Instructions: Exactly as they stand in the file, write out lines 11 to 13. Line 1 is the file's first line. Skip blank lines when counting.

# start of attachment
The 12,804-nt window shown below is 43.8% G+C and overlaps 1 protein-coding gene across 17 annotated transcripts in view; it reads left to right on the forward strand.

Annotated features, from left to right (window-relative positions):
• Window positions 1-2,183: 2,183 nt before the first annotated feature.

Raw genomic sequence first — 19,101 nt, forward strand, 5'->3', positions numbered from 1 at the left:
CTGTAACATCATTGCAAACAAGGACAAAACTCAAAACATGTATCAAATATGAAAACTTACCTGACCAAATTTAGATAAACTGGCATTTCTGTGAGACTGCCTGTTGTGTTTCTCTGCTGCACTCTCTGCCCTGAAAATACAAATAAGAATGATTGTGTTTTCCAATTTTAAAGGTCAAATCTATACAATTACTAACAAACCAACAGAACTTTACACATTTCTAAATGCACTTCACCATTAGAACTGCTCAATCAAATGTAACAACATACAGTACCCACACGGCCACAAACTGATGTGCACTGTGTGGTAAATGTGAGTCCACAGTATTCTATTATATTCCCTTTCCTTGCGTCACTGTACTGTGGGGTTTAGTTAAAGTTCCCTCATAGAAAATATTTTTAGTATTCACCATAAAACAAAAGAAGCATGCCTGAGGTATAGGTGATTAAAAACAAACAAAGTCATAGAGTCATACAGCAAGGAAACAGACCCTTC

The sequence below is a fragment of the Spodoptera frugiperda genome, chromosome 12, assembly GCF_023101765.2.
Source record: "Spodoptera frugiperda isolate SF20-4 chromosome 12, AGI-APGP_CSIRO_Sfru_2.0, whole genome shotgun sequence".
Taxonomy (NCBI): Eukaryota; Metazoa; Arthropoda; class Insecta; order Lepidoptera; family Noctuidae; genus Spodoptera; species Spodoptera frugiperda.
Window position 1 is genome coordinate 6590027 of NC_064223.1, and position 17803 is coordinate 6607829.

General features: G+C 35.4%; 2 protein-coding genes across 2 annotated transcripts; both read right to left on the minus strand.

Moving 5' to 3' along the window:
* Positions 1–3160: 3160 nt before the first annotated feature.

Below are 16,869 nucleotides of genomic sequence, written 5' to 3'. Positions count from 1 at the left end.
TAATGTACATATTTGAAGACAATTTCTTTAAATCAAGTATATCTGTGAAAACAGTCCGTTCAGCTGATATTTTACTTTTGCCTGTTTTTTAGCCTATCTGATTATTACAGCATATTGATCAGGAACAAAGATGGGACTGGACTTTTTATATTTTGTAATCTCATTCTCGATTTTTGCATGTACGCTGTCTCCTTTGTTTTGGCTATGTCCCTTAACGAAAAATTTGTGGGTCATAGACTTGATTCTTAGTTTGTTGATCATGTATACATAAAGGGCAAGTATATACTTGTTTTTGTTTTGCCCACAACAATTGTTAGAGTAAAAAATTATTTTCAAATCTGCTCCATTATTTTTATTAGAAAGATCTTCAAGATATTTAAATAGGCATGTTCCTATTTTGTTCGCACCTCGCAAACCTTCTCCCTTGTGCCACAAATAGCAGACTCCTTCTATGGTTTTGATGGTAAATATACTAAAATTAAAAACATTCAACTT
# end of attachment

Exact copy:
Moving 5' to 3' along the window:
* Positions 1–3160: 3160 nt before the first annotated feature.

Below are 16,869 nucleotides of genomic sequence, written 5' to 3'. Positions count from 1 at the left end.